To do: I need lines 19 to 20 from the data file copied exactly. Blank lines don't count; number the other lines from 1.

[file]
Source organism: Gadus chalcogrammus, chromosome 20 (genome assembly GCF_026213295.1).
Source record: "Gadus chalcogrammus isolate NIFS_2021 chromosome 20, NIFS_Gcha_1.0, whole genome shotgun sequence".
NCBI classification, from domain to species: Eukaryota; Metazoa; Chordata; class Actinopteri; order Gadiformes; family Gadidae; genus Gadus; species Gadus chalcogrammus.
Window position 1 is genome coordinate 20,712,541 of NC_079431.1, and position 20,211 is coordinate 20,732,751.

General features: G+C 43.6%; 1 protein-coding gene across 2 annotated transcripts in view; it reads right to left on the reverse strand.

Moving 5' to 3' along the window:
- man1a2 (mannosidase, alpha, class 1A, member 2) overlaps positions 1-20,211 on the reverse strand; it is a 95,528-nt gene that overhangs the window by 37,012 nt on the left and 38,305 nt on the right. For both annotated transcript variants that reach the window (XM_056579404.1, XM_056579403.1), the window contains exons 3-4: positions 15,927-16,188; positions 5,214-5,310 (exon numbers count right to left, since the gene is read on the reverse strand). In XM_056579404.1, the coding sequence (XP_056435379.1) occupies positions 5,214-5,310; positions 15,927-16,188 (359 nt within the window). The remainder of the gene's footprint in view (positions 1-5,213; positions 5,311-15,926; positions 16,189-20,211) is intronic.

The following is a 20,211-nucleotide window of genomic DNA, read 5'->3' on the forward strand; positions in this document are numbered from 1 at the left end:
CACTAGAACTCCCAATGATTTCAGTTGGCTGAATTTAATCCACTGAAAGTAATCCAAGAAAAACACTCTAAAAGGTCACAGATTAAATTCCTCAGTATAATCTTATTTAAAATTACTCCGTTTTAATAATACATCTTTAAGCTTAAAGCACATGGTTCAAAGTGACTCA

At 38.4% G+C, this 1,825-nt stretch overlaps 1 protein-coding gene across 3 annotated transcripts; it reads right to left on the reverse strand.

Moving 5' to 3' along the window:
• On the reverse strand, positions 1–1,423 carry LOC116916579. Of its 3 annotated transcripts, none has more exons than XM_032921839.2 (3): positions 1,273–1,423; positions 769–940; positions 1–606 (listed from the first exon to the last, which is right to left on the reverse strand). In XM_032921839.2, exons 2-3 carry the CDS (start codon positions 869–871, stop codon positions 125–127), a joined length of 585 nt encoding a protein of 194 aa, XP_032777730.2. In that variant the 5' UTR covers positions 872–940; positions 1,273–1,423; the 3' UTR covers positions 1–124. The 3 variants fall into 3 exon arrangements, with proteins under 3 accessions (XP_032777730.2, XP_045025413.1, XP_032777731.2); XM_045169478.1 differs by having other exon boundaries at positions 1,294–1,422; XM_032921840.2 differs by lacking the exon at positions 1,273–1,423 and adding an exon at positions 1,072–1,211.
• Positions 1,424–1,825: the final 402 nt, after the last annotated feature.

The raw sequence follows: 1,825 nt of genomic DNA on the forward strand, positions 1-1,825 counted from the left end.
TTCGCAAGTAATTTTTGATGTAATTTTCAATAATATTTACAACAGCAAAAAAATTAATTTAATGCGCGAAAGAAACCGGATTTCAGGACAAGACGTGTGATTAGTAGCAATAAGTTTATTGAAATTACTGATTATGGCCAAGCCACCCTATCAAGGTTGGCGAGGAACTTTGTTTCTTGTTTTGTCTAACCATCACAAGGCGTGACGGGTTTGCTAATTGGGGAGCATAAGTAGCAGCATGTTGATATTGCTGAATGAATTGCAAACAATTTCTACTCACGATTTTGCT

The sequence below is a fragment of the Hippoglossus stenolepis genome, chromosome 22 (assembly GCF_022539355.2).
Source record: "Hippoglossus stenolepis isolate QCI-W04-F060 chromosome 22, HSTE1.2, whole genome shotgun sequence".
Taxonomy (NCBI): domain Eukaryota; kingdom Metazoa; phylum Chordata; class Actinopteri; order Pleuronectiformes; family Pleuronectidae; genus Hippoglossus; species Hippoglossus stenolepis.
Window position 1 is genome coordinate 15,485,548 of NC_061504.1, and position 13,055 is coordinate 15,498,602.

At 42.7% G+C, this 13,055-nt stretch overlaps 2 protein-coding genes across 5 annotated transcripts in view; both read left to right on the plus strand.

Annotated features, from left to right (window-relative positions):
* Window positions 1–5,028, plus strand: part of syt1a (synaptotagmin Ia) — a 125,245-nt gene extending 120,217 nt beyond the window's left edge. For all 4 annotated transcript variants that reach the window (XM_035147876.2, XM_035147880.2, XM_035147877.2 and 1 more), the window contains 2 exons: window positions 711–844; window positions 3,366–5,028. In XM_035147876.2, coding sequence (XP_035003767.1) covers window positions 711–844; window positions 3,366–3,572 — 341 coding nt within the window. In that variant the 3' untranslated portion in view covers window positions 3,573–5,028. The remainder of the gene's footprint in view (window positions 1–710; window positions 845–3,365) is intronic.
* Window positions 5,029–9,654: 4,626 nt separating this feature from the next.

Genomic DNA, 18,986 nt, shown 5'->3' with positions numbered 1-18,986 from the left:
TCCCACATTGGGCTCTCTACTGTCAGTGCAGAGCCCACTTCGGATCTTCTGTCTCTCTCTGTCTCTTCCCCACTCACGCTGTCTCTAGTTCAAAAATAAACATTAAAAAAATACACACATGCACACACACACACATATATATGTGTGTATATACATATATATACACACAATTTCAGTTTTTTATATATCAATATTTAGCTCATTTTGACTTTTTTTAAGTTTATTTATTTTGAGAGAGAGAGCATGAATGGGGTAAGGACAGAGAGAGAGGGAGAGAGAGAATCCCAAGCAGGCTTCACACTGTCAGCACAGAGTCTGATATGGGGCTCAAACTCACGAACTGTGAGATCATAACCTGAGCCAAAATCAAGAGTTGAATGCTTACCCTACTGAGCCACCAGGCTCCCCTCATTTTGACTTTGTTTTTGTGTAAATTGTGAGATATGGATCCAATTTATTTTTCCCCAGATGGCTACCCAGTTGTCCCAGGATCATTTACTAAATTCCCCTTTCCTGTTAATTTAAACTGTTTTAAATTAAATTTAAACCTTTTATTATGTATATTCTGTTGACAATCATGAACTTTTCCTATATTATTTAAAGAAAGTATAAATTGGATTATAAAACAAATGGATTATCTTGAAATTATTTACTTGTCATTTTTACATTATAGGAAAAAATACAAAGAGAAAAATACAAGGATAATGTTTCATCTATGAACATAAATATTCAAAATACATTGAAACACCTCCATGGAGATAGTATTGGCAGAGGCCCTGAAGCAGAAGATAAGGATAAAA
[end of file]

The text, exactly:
Window position 1 is genome coordinate 15,485,548 of NC_061504.1, and position 13,055 is coordinate 15,498,602.

At 42.7% G+C, this 13,055-nt stretch overlaps 2 protein-coding genes across 5 annotated transcripts in view; both read left to right on the plus strand.